Wednesday, December 17, 2008

Written up by Nissan Prince Tokyo!

Discovered this at the Minkara blog for Nissan Prince Tokyo Motorsports Division.
It's quite an honor - being one of their first customers to be featured.

Here is a link to the post:

Friday, December 12, 2008

Daikoku Futo gathering

Wednesday night, last gathering of the year. Here's a photo, courtesy of my friend Thomas:

In addition, my friend came out in his S15 Silvia. As Thomas was complaining about some weird handling issues, we had my friend the suspension expert drive his car, and then mine.

I'm still working on the translation, but here is my friend's report:

You can find the original blog entry here:

Today, I was able to drive and compare 2 BCNR33s. That is, was entrusted with two beloved cars (by their owners).

“A” car (Midnight Purple)
This was car was fundamentally “normal” (not tuned).
A recently purchased used car.

Tires were front/rear standard size 245/45/17
Fr. Yokohama DNA GP, Rears: Bridgestone RE711

The suspension on the car is an Ohlins unit, probably from around 10 years ago, but the attenuation (damping) adjustment dial is on located on the front tower part (the upper suspension mounts)
This seems upside down?

The springs also are not the standard specification part, but something close to the standard configuration, at the very least not the Eibach models available then.

Straight line performance:
The acceleration upon stepping on the throttle was very good.
The engine felt good.
The ETS works well, easily and quickly controlling wheel spin, and so driving is fun.

The braking performance is completely lacking.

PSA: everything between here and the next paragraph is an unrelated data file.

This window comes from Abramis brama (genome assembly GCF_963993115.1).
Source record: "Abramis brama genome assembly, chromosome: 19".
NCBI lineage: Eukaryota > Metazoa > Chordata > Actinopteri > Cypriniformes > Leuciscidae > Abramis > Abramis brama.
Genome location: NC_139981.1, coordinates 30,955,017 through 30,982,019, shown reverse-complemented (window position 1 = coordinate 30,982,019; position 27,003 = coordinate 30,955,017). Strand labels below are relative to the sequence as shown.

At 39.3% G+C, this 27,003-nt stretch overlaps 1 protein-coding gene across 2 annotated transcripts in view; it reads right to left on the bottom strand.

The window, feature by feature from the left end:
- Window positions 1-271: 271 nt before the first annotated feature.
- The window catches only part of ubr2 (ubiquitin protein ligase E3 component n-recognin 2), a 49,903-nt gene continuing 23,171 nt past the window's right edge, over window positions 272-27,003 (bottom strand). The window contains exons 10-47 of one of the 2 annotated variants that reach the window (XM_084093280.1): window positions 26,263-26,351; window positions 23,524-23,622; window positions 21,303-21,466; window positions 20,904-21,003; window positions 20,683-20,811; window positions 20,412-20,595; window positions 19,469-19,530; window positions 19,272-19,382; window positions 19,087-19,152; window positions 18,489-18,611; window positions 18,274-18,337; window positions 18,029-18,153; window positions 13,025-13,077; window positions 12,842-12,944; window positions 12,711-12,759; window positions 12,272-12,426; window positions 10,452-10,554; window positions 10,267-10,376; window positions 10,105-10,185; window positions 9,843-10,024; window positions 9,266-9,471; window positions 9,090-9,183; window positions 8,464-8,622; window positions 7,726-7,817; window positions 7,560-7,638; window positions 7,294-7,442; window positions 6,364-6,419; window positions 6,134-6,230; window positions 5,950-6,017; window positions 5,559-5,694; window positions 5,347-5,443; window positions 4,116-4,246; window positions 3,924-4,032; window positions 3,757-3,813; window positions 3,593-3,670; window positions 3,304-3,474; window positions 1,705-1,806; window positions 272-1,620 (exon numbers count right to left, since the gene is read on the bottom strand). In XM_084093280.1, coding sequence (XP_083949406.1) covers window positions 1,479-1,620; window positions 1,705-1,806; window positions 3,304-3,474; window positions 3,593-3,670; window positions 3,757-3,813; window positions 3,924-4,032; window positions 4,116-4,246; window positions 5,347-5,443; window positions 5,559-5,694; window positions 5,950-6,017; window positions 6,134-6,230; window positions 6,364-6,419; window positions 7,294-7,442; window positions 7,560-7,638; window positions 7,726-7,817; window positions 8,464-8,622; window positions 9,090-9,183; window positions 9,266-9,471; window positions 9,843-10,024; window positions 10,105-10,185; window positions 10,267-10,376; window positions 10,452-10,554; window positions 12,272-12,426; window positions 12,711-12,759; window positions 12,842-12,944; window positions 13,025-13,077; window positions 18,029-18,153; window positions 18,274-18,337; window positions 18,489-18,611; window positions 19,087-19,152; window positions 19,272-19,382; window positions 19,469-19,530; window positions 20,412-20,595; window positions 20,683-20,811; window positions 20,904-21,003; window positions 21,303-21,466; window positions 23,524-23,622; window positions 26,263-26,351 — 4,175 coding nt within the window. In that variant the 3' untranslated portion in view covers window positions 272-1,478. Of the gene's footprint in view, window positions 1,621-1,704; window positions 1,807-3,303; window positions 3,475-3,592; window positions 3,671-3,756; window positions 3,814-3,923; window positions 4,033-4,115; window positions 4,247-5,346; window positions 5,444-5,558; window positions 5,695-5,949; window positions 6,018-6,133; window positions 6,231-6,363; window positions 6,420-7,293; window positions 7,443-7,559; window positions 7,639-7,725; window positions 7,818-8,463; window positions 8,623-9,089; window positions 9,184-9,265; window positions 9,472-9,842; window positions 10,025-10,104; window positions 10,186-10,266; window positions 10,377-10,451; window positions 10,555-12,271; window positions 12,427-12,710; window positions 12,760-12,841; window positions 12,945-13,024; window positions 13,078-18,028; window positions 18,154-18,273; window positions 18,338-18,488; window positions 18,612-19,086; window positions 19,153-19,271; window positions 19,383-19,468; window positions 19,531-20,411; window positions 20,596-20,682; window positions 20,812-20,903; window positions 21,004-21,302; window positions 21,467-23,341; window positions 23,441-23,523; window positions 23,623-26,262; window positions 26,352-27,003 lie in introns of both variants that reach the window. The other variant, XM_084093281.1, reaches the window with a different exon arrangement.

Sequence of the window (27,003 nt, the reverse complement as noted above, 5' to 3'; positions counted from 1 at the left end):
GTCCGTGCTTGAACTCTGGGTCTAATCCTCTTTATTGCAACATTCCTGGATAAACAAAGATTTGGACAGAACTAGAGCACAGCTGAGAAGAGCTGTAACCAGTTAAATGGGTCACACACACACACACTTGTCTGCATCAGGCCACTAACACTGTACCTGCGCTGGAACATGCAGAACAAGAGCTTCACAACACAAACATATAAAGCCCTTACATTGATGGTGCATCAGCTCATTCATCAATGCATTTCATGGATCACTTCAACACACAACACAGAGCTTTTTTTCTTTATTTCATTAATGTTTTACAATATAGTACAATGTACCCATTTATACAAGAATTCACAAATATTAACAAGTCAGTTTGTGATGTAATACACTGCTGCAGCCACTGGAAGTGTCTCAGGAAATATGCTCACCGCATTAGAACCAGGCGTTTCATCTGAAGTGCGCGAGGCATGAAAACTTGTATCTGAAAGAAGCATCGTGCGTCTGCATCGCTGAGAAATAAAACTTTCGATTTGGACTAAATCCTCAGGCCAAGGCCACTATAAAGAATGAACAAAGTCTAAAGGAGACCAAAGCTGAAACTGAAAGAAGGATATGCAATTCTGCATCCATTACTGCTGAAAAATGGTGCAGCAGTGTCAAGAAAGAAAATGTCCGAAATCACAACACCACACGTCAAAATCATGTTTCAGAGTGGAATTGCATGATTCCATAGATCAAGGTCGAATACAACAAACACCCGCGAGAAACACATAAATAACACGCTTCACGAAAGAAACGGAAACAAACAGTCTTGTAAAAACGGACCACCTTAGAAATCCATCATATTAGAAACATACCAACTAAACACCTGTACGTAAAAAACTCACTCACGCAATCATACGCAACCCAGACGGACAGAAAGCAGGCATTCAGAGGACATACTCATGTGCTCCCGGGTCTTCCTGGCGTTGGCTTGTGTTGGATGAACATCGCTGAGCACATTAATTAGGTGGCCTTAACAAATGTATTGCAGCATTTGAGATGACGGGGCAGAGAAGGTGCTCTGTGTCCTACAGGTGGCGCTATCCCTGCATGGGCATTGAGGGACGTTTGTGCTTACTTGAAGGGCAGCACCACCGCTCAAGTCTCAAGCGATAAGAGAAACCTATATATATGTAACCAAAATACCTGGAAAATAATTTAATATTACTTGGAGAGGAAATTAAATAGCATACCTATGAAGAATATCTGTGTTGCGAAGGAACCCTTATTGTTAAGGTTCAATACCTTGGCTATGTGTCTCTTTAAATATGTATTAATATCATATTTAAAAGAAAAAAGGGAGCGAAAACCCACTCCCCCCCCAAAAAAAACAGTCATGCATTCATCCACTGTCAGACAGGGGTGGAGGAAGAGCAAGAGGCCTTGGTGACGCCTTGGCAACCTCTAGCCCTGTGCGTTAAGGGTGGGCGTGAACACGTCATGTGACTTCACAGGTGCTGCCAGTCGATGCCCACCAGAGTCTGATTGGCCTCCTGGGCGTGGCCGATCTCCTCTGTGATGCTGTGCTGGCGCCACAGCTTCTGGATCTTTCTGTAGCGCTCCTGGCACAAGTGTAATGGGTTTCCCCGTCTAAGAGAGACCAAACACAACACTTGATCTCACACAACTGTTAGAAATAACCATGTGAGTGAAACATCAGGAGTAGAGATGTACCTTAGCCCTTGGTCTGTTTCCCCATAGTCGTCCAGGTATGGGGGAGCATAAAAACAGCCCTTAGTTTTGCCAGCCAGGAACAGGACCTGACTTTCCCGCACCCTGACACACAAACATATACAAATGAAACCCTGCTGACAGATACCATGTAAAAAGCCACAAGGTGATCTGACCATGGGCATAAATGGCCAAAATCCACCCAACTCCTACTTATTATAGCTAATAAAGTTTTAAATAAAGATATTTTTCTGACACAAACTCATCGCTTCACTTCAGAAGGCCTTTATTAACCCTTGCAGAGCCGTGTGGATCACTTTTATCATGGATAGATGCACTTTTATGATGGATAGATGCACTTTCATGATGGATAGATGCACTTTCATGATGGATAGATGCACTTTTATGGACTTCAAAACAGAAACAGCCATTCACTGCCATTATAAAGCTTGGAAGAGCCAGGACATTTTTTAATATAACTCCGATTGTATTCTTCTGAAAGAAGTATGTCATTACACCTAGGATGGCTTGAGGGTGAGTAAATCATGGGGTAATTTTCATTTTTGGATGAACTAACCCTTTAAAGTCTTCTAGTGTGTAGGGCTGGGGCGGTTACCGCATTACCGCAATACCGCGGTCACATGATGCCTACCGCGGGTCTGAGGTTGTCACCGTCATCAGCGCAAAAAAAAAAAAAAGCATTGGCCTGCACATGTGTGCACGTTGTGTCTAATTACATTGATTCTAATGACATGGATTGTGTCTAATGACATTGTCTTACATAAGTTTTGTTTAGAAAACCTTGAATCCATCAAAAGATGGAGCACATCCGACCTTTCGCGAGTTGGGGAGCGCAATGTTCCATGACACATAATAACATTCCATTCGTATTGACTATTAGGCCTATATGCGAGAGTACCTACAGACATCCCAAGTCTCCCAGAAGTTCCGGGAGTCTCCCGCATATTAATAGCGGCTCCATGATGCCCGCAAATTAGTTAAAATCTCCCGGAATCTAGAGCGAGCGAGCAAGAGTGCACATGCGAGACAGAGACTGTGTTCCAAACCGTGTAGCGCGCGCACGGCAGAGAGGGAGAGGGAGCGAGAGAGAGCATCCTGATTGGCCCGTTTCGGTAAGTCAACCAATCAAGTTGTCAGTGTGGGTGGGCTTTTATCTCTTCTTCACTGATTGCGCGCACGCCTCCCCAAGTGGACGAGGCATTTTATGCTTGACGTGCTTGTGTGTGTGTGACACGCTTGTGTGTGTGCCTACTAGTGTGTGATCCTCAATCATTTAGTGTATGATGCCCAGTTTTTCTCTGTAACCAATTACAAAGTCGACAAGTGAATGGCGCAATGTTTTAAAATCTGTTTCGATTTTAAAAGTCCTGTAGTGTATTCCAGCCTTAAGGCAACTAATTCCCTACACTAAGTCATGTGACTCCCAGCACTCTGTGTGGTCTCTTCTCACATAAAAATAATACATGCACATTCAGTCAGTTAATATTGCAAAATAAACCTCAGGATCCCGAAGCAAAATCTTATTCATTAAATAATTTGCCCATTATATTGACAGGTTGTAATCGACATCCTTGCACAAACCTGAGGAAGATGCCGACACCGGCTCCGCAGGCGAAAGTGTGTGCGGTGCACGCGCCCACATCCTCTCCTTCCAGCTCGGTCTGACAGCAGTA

Have to step on the brake pedal hard to get deceleration, and it takes time to decelerate.
Made me think - Hmm? Is that brake fade?
But it’s too early for that (fade).
I think the brake pads should be immediately changed to a name branded street pad
I recommend Nismo’s S-tune (pads)
If we will be using on the track as well then the R-tune is good.

Although I think this wobble problem may have something to do with how the Yokohama tires has a less rigid and softer casing, overall, I strongly feel that the front suspension rigidity is lacking.
Upper mount rigidity (pillow ball, maybe?)

Even though the shock absorbers's damping is sluggish (even though it's expensive the springs don't suppress.
The low level of the tire's casing rigidity is strikingly felt.

And, I think that there must be a difference between left and right here.
Although we won't be able to tell unless the tire pressures are well managed, I think the reason for the left/right different lies in the front suspension.

as a temporary solution, as the tires have lots of tread left, may want to try switching the highly rigid Bridgestones to the front, and put the Yokohamas on the rear.

The attenuation is high but,
Why doesn't the spring resonance stop?
I may not be feeling bounce, it could be pitching.

Because there wasn't a wide area (to test) in terms of cornering, and so I wasn't able to generate lots of side-ways acceleration, the front yaw was sharp, and so for a moment the direction of the car changes but, the attenuation in the shock absorber area is high, and the duration of the rolling is long.
Was not able to experience the one-ness feeling of a roll beginning and ending.

Feels like “ro~ll~ing~”

As the front is Yokohama, and the rears are Bridgestone, I sense excessive cornering power. It may be a good idea on this point, to change the front/rear tire brands.